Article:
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Anthropology - : Introduction to Evolution of the Brain you are to apply your knowledge of brain evolution (especially the logical arguments that are used to understand it) to critically assess whether it will ever be possible to make a machine - Essay Example

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From a mere half-a-kilogram about 2.5 million years ago it currently weighs three times as much. The human brain is the largest of all primate brains. Historically, it has been the fastest growing brain in…
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Anthropology - : Introduction to Evolution of the Brain you are to apply your knowledge of brain evolution (especially the logical arguments that are used to understand it) to critically assess whether it will ever be possible to make a machine
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Extract of sample "Anthropology - : Introduction to Evolution of the Brain you are to apply your knowledge of brain evolution (especially the logical arguments that are used to understand it) to critically assess whether it will ever be possible to make a machine"

Anthropology The human brain has undergone natural evolution for millions of years. From a mere half-a-kilogram about 2.5 million years ago it currently weighs three times as much. The human brain is the largest of all primate brains. Historically, it has been the fastest growing brain in the animal kingdom. The much larger neocortex area of the human brain distinguishes humans from other animal species, imparting them with the ability to think, to decide and to judge. But, according to neuroscientists, the human brain will not grow for ever; it might become double the current size and no more. However, our intelligence will continue to grow. According to futurists, the improvement in human intelligence would ultimately require adding a computer interface to the human brain.
The human brain is a machine, albeit a complex one, so is a computer especially a supercomputer. The brain functions on three levels: biological, psychological and computational. The computer, on the other hand, functions essentially by the computational approach. The human brain, is linked to a mind and, therefore, is capable of thinking. Many researchers in artificial intelligence (AI) believe that a computer can be made to think as well, with the help of a computer program with the right inputs and outputs (Searle, 1990). However, Searle disputes this saying that computers, based on rules in the computer program, just manipulate symbols that are syntactic; therefore, “merely running the computer program is not enough to guarantee cognition.” Syntax of symbols and programs is only abstract and does not identify any physical phenomena whereas the domain of syntactic rules in the human brain is the sentence which is computed in combinations of fixed words as specified by the syntax. Also, more importantly, when uttered the meaning of the sentence is integrated with other information including semantic information from extra-linguistic domains such as co-speech gestures or the visual world. These steps are important for the listeners to interpret the language. Thus, in the case of a computer program, the computer which is the listener, is unable to interpret the language of the computer program which is only syntactic and abstract, and devoid of semantic framework. Therefore, computer programs are not the equivalent of nor do they have minds.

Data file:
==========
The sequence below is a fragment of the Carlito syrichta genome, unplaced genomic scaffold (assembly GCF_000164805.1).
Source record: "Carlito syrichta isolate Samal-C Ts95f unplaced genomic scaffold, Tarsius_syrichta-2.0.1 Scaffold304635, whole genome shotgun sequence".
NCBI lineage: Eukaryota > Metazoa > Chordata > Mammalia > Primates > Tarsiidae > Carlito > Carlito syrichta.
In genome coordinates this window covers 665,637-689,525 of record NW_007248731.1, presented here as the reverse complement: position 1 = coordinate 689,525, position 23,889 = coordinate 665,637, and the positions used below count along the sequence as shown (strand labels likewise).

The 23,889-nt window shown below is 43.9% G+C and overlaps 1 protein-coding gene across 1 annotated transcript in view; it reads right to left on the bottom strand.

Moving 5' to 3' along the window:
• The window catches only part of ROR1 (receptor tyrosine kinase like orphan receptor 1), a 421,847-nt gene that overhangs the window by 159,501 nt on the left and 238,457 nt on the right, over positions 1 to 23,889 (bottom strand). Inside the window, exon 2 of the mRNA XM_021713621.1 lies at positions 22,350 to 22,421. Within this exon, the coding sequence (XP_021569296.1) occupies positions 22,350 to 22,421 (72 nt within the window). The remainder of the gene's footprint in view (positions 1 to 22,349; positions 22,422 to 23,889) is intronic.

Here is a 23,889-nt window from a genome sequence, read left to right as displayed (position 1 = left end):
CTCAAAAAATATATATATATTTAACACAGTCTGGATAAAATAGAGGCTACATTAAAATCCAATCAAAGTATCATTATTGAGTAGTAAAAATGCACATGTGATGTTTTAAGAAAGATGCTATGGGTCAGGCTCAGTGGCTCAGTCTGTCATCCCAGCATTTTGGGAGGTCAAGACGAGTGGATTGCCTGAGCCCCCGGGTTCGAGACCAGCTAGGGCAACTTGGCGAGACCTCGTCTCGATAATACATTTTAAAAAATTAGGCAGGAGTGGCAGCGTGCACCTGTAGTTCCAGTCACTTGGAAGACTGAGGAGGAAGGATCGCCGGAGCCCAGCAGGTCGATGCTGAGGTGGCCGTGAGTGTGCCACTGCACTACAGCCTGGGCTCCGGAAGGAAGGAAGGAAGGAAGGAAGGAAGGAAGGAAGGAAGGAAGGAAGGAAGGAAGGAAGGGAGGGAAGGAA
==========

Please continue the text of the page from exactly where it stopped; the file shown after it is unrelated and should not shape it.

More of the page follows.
According to Searle, thinking is not analogous to formal symbol manipulation. Yet, he says he does not believe that thinking is a purely biological process. Notwithstanding the fact that advances in neuroscience have now more or less proved that all aspects of our mental life including perceptions, thinking, memories, actions, language etc. are neurobiological processes that depend upon brain function, Searle puts forth his argument that “we might even come to be able to create thinking systems artificially”. But he hastens to add that the computer only simulates cognition but will not produce the same outcome as that of neurobiological renditions of cognition. In other words, “brains cause minds” (Searle, 1990) which is to say that the mental phenomena produced by human brains do not merely result from the brains’ computational activity. Searle rebuts the claim of the defenders of AI who say that semantics is non-existent and there is only syntax, and the mental activity is nothing but syntactic symbol manipulation, by arguing that brain has the neurobiological capability to add meaning to symbol manipulation.
Another attribute the human brain has and which the computer lacks is creativity. Creativity makes the brain think. The human brain does more than thinking since the semantic memory has layers of discrete, hierarchically organized concepts and propositions wherein subordinate levels will automatically inherit the propositions applying to their superordinates. For example, given the fact that birds can fly, one would not need to learn specifically that owls can fly but one would need to have the fact that the ostrich, inspite of being a bird, cannot fly. Computer programs will not provide such conceptual microfeatures; hence, the possibility of making a computer/robot that has
a mind is indeed very remote.
Reference
Searle, J.R. 1990. Is the brain’s mind a computer program? Scientific American, 262: 26–
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